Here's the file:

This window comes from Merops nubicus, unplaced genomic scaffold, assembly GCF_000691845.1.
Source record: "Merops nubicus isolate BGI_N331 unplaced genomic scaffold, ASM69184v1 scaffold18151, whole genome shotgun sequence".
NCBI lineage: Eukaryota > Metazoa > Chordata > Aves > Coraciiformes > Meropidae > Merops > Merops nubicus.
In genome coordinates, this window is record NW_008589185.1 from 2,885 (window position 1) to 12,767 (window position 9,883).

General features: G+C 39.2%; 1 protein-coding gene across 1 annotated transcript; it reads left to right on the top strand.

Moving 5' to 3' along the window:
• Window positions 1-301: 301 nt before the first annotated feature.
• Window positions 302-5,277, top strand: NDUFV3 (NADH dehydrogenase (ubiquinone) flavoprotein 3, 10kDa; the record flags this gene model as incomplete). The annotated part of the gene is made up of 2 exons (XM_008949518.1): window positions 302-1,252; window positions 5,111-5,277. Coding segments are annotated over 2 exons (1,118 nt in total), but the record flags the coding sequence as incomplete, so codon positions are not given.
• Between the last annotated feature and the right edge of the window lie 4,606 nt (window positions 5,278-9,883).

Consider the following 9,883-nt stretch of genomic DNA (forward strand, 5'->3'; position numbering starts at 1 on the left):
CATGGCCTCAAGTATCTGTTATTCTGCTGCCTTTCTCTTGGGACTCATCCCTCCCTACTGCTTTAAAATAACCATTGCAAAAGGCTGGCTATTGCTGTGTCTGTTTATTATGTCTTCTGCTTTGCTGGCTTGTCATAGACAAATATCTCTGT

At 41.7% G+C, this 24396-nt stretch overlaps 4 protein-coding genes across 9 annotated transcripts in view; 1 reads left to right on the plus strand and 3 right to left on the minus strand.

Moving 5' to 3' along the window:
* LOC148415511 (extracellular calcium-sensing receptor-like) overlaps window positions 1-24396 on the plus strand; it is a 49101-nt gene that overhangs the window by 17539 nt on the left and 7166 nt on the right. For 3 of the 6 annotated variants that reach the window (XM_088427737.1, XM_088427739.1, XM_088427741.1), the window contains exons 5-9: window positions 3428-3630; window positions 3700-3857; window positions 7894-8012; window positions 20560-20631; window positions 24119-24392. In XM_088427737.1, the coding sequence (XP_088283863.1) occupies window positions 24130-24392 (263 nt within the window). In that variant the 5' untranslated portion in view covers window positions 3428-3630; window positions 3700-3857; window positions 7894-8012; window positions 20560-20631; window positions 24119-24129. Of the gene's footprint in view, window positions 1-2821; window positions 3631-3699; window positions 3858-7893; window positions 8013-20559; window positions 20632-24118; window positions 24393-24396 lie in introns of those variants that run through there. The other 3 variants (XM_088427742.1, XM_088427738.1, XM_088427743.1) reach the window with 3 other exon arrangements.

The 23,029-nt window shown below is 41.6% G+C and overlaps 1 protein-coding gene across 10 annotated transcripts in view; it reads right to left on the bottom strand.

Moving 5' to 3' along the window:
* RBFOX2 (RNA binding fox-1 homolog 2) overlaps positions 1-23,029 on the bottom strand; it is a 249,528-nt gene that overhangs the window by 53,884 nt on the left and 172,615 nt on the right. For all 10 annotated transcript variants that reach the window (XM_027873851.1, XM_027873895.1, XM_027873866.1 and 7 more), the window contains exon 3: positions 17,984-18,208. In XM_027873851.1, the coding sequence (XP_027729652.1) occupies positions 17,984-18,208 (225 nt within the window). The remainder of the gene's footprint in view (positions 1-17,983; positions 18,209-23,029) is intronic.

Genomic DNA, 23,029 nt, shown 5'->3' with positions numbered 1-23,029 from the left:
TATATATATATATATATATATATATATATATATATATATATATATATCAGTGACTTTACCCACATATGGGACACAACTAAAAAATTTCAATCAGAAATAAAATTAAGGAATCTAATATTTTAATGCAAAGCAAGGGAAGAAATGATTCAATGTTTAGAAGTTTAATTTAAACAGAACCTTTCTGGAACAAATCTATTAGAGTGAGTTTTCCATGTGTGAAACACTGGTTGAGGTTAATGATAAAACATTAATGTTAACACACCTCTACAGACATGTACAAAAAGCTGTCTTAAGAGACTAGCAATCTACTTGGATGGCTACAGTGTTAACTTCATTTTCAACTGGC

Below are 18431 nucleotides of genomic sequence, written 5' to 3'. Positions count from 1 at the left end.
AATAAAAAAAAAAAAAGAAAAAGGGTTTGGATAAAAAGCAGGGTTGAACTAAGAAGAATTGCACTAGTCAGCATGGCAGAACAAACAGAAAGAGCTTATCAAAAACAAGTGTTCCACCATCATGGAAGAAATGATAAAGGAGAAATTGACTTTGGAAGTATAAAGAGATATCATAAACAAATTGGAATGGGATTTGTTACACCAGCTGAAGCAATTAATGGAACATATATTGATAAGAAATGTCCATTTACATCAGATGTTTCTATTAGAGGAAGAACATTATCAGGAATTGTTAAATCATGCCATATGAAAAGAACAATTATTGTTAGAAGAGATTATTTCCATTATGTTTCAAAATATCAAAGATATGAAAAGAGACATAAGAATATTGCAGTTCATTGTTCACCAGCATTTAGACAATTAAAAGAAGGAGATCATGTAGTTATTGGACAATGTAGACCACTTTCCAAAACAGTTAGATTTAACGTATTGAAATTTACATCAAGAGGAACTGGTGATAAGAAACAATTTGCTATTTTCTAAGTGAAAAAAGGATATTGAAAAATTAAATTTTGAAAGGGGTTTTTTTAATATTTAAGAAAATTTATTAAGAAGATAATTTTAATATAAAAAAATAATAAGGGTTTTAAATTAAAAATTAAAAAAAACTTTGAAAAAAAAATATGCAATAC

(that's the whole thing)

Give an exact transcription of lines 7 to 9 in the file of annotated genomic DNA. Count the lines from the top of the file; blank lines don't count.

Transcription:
• Window positions 1-301: 301 nt before the first annotated feature.
• Window positions 302-5,277, top strand: NDUFV3 (NADH dehydrogenase (ubiquinone) flavoprotein 3, 10kDa; the record flags this gene model as incomplete). The annotated part of the gene is made up of 2 exons (XM_008949518.1): window positions 302-1,252; window positions 5,111-5,277. Coding segments are annotated over 2 exons (1,118 nt in total), but the record flags the coding sequence as incomplete, so codon positions are not given.
• Between the last annotated feature and the right edge of the window lie 4,606 nt (window positions 5,278-9,883).